Black Artistry

 

Writer: Rithuli Orleyn

Photograph: Musa N. Nxumalo

 

It’s a known fact that Blacks don’t have land and are therefore without the primary source of wealth. But Blacks are talented as fuck. There is no reason why so many of us, 13 million we are told, must live under the so-called breadline. Blacks are so driven they come to Jo’burg, live on a couch (at a friend’s place who is long gatvol with their black-ass), subsist on insults, survive backstabbing, undiagnosed depression, and miraculously end up producing your favorite TV show or starring on your controversial TV series – all because they were asked to write a few songs and voila a Viola Davis intense-brilliant Vathiswa Ndara actress is born/discovered/recognized ( add ‘self-taught’ when you recognize how amazing Black people are, even against odds…. perhaps because of how odds are stacked against us).

A Viola, in her mid-to-late 40s emerges underneath the contracted musical score. A Dr Malinga from no-where mesmerizes the nation as his years trot to the grave. We, the nation, the audience if you like, are the Jonny-come-late to these amazing godly creatures. Take a black person, anywhere on God’s blue(s) earth, a Black who went as far as standard two -grade 4…. for my born-frees and former Model Cs- (don’t scratch your head, you do know of an exceptionally talented person who hardly completed primary school – the president of the republic, is actually not the exception, but rather the rule when it comes to Blacks who defy the odds of falling through the cracks. And ghetto/blackness cracks are no ordinary cracks, they are great canyons with insatiable appetites for us all).

So you get Blacks, talented as fuck, better than Vusi Nova, much better than Ifani, rotting away. Blacks who sing far much better than Lira and J Lo, packing 2kg frozen chicken at Farmer-White Chicken. Filmmakers holding a stint at a local Internet Cafe (owned by someone other than an entrepreneur from the community). You find novelists and essayists at a debt-collection call-centre. Your children’s nanny from Slovo squatter-camp with a bachelor’s matric certificate not studying but cleaning after so-called middleclass spoilt brats, all because no one went before them to inspire and open doors for them, no-one went ahead to make restless their imagination. Because Msobomvu (then), NYDP/DA (now) only sponsors projects that lack imagination. They will give you money if you want to set up a butchery or want branding for a cleaning tender company. And they will send the guy who wants to start a real competitive ghetto-bred relevant-content broadcasting station (with innovative infrastructure to cut costs) from IDC (I don’t care) proverbial pillar to MDDA dumb doff pillar.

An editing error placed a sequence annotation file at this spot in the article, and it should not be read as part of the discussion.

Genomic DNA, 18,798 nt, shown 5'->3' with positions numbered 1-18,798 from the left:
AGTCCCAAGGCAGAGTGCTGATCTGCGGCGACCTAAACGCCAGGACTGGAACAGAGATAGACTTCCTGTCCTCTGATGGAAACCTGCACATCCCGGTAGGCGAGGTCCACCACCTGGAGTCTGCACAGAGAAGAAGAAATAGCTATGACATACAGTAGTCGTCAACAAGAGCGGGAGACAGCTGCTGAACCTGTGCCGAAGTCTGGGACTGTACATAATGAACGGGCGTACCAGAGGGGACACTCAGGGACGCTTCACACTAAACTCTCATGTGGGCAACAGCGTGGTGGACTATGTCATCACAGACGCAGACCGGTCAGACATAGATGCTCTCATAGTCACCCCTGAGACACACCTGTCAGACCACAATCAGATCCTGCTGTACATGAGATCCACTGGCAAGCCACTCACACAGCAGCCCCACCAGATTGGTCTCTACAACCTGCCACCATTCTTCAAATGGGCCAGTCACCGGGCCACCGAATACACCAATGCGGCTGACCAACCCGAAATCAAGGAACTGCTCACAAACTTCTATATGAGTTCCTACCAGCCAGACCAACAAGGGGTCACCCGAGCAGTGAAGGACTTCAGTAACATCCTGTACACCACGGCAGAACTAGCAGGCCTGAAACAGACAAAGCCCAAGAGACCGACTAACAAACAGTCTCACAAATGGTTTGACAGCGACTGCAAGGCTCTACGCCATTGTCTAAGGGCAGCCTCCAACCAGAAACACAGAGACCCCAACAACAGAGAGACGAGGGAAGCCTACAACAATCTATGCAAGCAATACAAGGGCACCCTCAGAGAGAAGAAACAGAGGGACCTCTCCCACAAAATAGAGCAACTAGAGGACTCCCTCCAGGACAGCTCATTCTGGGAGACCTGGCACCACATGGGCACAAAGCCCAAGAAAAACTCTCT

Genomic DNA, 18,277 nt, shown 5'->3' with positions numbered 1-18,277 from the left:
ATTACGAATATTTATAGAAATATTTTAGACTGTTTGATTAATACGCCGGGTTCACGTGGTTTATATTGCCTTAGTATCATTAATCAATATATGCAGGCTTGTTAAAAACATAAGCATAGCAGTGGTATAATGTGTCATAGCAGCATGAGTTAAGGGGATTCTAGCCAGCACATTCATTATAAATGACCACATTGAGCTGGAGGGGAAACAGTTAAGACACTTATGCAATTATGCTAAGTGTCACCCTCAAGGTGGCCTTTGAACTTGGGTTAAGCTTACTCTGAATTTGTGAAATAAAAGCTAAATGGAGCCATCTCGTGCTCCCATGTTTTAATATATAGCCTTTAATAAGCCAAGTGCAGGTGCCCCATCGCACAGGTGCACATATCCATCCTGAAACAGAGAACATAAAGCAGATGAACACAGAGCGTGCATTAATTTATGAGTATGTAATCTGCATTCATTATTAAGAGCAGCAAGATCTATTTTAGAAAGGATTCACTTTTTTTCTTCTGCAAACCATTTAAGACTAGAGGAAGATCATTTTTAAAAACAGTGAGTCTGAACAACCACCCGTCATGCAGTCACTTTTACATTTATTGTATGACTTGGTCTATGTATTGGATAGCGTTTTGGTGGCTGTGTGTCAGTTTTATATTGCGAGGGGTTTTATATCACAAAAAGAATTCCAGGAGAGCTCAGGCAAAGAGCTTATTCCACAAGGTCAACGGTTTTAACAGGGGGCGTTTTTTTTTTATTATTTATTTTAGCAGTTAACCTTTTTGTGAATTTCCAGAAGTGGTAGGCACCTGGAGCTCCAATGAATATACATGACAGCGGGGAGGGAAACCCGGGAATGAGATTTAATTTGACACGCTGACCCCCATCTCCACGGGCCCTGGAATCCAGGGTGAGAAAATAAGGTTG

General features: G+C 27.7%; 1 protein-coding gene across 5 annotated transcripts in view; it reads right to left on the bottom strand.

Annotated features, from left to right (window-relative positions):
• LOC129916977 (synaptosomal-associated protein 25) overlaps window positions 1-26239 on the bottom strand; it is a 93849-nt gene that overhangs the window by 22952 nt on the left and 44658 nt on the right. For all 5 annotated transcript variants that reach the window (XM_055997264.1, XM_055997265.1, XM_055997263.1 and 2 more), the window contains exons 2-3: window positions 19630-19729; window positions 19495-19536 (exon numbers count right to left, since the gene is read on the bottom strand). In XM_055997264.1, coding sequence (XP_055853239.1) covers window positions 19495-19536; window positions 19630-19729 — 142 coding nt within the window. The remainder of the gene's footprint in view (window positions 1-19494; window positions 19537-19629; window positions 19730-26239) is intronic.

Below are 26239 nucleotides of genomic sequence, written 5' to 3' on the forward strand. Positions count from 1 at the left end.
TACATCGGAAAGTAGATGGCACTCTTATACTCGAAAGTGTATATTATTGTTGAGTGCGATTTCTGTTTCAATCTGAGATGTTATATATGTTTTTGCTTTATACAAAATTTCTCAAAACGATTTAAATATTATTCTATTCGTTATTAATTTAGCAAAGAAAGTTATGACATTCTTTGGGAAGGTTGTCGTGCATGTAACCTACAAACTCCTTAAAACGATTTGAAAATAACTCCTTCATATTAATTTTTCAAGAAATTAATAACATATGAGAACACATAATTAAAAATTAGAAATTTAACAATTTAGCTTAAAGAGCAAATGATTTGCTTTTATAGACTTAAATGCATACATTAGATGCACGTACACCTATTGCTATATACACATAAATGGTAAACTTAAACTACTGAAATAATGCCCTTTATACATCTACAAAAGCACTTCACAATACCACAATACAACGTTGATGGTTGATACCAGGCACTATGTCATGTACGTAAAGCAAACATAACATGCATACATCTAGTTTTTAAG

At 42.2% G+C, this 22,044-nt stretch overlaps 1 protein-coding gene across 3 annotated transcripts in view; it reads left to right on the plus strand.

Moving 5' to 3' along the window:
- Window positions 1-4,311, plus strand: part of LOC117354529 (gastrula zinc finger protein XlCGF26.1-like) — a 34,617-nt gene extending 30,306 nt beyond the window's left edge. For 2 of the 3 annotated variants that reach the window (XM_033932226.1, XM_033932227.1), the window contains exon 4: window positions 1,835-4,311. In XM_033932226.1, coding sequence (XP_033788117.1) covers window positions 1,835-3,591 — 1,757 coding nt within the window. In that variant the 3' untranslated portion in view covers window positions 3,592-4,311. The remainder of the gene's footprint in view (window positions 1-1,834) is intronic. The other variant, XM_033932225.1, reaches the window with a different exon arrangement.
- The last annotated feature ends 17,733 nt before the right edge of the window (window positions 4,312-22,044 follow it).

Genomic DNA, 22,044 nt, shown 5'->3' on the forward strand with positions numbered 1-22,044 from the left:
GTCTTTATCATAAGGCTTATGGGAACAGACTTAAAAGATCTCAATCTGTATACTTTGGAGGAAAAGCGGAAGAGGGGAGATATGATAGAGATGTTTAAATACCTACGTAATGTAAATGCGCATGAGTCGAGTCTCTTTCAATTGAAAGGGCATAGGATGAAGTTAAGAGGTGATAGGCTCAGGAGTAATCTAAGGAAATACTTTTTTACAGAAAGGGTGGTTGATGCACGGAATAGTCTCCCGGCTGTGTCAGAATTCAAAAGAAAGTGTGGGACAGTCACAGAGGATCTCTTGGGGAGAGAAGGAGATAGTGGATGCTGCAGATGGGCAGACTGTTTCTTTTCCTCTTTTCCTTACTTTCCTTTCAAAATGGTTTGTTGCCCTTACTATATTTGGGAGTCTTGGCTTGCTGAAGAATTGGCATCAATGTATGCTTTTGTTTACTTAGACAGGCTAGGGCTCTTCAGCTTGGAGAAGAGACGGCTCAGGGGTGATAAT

Now I speak here of land in terms of wealth or property. Mostly I try to avoid those terms. But let’s indulge this land-property dimension a little. Land is property we don’t have, that’s a given. But our talents, in the arts, at least, produce copious property-equivalents. Take for instance copyright royalties, publishing rights, and registered trademarks (we all know about please-call me intellectual labour invention that’s worth billions, and we also all know about The Apartheid Museum trademark that’s worth billions). Those two billion rand worth Black inventions aren’t the only ones. I know of young people who invented battery devices from studying YouTube videos, others invented television infrastructure that confounded Prime Media bosses. All that imagination by restless young Black goes to waste because people who are supposed to take these young people by the hand look forward to state tenders and political connections for get-rich-quick schemes.